In his classic work, The Divine Conspiracy, Dallas Willard uses the illustration of a fighter pilot who crashed his jet into the sea as a metaphor for our culture. The reason he crashed? In flying maneuvers he became disoriented and confused the sea for the sky, and despite all his best efforts to rectify the problem, he crashed headlong into the waters because he was flying upside down and didn’t know it.
Our world is truly flying upside down. Down is up, up is down and wrong is right. Big issues like race riots, gay marriage and men becoming women threaten to rip us apart at the seams. Lines are being drawn in the sand and people are being painted with broad brushstrokes.
You’re against gay marriage? Then clearly you are a homophobe.
You think the looting in cities like Baltimore and St. Louis is ridiculous? You must be a racist bigot.
Your heart breaks for Bruce Jenner, though you don’t understand his life choices? Then you may be a bleeding heart liberal.
The problem with broad brush strokes is they don’t leave room for complexity. Each of the above issues, like most big issues in life, are so complex in nature that there can be literally dozens of stances that one could take for each one. In addition, it takes time to listen, understand, and discuss the complexities of the issue, which means social media is the worst place possible to discuss such issues. Our 140-characters-or-less mentality lends itself to broad strokes and casts aside the minute detail brush that these issues often demand.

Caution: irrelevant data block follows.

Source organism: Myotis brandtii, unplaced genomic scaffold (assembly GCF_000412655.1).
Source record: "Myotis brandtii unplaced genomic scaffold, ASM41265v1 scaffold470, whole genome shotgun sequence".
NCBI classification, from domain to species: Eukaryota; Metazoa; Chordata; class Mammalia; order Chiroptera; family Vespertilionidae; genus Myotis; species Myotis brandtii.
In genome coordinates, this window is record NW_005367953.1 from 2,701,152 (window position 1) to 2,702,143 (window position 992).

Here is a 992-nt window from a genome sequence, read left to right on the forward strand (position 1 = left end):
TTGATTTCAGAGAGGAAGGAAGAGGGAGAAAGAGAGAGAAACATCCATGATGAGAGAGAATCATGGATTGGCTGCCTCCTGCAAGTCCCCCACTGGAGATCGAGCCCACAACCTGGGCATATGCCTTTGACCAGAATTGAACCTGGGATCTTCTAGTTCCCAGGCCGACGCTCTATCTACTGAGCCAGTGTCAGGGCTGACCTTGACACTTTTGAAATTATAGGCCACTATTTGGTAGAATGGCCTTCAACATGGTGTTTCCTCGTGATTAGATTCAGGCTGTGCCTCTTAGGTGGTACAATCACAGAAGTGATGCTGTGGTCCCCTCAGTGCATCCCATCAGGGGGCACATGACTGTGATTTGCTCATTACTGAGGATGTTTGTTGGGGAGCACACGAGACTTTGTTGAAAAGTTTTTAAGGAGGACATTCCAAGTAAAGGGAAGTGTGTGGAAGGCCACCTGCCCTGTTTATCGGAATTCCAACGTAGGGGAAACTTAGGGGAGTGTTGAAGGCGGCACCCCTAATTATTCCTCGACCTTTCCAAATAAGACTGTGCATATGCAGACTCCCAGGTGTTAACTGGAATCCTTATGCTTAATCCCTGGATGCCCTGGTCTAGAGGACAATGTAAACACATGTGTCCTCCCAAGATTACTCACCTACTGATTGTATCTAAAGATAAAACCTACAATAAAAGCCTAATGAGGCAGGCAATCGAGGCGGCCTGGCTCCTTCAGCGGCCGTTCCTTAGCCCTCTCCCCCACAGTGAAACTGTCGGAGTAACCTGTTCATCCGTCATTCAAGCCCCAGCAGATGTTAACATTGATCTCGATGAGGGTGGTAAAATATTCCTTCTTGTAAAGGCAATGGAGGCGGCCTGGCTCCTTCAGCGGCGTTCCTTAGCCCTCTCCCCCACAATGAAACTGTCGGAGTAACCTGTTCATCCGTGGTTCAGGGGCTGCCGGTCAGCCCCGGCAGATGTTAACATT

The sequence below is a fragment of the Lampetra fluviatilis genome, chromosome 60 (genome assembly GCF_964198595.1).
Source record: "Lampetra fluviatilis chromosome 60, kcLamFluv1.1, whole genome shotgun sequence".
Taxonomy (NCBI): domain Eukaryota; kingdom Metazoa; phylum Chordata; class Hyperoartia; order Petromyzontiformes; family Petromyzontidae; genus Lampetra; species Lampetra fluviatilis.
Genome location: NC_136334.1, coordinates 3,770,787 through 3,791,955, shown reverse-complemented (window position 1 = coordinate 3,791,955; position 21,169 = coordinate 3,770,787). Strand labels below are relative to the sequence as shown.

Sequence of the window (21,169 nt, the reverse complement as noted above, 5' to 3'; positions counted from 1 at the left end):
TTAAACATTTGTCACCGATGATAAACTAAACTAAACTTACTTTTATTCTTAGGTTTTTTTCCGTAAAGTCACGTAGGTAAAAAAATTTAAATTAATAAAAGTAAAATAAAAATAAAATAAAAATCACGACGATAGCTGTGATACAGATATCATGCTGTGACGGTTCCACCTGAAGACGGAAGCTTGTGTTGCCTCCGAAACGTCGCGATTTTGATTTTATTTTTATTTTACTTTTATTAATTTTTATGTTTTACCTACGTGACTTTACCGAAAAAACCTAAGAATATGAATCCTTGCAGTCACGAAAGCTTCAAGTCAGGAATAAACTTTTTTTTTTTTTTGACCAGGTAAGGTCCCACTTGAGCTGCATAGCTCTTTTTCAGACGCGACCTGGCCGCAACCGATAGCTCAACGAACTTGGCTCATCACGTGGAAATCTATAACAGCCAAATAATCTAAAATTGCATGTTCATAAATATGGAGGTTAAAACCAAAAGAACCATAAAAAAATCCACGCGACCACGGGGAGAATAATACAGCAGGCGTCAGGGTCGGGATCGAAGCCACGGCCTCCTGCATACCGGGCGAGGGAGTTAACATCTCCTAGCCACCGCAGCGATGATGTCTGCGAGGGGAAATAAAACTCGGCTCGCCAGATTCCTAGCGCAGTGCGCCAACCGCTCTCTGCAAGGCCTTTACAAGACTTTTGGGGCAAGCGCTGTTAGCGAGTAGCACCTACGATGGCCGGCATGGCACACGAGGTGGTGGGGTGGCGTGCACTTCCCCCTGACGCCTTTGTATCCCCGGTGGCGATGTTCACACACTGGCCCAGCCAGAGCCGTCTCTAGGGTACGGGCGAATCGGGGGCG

So lately I have been largely silent on social media and even in this blog. It’s not that I don’t have opinions. I do. I just don’t feel like getting labeled, misrepresented and scorned by people who don’t really know me or care to get to know me. This is something I know I have in common with many other segments of our culture. But that’s not the only reason I am silent. There is another reason.
If social media constrains us to a broad brush, then I want to make sure that the brush I use is the one that will make the most impact, and while these are big issues and important issues, they are issues better suited for face-to-face discussions rather than Facebook arguments. So as I look at the broad brushes at my disposal, I choose the one marked “Love.” I can spread the Love of Christ to all who read my pithy comments, tweets and replies. I can be loving towards those who are hateful. I can show forgiveness to those who are hurtful. I can display kindness to those I strongly disagree with, and in doing so, hopefully I draw them closer to the ultimate broad brush statement of the Gospel: “For God so loved the world that He gave his one and only Son that whosoever believes in Him shall not perish but have everlasting life.” (John 3:16; emphasis mine).
So don’t mistake my silence for timidity. My silence on these issues is strategic. I will gladly discuss them in the proper forum. Social media simply is not that forum.
Fortunately, the Gospel speaks in every forum.